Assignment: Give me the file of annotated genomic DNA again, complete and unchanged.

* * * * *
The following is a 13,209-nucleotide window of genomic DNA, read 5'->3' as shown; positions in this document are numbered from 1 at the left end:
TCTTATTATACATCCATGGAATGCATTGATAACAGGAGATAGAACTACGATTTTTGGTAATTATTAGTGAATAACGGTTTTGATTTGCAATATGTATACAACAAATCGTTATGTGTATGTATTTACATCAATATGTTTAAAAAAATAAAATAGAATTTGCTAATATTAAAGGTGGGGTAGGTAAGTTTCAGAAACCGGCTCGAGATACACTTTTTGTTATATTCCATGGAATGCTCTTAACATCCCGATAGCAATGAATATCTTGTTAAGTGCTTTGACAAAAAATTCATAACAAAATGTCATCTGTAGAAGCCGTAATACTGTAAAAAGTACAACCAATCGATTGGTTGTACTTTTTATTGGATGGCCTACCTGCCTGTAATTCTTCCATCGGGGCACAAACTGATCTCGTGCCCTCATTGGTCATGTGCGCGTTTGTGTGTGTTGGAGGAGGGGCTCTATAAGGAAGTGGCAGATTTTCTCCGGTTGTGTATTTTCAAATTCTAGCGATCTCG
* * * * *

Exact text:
The following is a 13,209-nucleotide window of genomic DNA, read 5'->3' as shown; positions in this document are numbered from 1 at the left end:
TCTTATTATACATCCATGGAATGCATTGATAACAGGAGATAGAACTACGATTTTTGGTAATTATTAGTGAATAACGGTTTTGATTTGCAATATGTATACAACAAATCGTTATGTGTATGTATTTACATCAATATGTTTAAAAAAATAAAATAGAATTTGCTAATATTAAAGGTGGGGTAGGTAAGTTTCAGAAACCGGCTCGAGATACACTTTTTGTTATATTCCATGGAATGCTCTTAACATCCCGATAGCAATGAATATCTTGTTAAGTGCTTTGACAAAAAATTCATAACAAAATGTCATCTGTAGAAGCCGTAATACTGTAAAAAGTACAACCAATCGATTGGTTGTACTTTTTATTGGATGGCCTACCTGCCTGTAATTCTTCCATCGGGGCACAAACTGATCTCGTGCCCTCATTGGTCATGTGCGCGTTTGTGTGTGTTGGAGGAGGGGCTCTATAAGGAAGTGGCAGATTTTCTCCGGTTGTGTATTTTCAAATTCTAGCGATCTCG